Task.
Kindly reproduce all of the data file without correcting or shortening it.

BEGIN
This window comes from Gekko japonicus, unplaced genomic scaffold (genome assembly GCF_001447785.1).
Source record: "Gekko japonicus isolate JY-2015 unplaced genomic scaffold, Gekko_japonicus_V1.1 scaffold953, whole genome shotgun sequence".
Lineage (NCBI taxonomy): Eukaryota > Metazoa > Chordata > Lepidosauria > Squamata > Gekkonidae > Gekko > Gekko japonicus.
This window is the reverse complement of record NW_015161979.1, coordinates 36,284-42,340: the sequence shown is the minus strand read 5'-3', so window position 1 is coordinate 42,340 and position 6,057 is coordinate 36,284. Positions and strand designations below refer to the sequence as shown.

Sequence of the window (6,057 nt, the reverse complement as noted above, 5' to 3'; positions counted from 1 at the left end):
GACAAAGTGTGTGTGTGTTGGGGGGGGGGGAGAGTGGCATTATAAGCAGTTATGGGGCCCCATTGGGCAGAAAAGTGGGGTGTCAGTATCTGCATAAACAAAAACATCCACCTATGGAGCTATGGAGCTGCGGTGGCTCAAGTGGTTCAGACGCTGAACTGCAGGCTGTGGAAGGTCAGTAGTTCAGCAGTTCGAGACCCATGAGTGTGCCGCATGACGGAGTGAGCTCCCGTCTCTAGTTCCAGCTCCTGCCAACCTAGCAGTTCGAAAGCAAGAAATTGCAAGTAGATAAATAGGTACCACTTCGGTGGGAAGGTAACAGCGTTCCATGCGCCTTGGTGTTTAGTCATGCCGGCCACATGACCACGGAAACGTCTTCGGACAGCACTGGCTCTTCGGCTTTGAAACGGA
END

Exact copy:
This window comes from Gekko japonicus, unplaced genomic scaffold (genome assembly GCF_001447785.1).
Source record: "Gekko japonicus isolate JY-2015 unplaced genomic scaffold, Gekko_japonicus_V1.1 scaffold953, whole genome shotgun sequence".
Lineage (NCBI taxonomy): Eukaryota > Metazoa > Chordata > Lepidosauria > Squamata > Gekkonidae > Gekko > Gekko japonicus.
This window is the reverse complement of record NW_015161979.1, coordinates 36,284-42,340: the sequence shown is the minus strand read 5'-3', so window position 1 is coordinate 42,340 and position 6,057 is coordinate 36,284. Positions and strand designations below refer to the sequence as shown.

Sequence of the window (6,057 nt, the reverse complement as noted above, 5' to 3'; positions counted from 1 at the left end):
GACAAAGTGTGTGTGTGTTGGGGGGGGGGGAGAGTGGCATTATAAGCAGTTATGGGGCCCCATTGGGCAGAAAAGTGGGGTGTCAGTATCTGCATAAACAAAAACATCCACCTATGGAGCTATGGAGCTGCGGTGGCTCAAGTGGTTCAGACGCTGAACTGCAGGCTGTGGAAGGTCAGTAGTTCAGCAGTTCGAGACCCATGAGTGTGCCGCATGACGGAGTGAGCTCCCGTCTCTAGTTCCAGCTCCTGCCAACCTAGCAGTTCGAAAGCAAGAAATTGCAAGTAGATAAATAGGTACCACTTCGGTGGGAAGGTAACAGCGTTCCATGCGCCTTGGTGTTTAGTCATGCCGGCCACATGACCACGGAAACGTCTTCGGACAGCACTGGCTCTTCGGCTTTGAAACGGA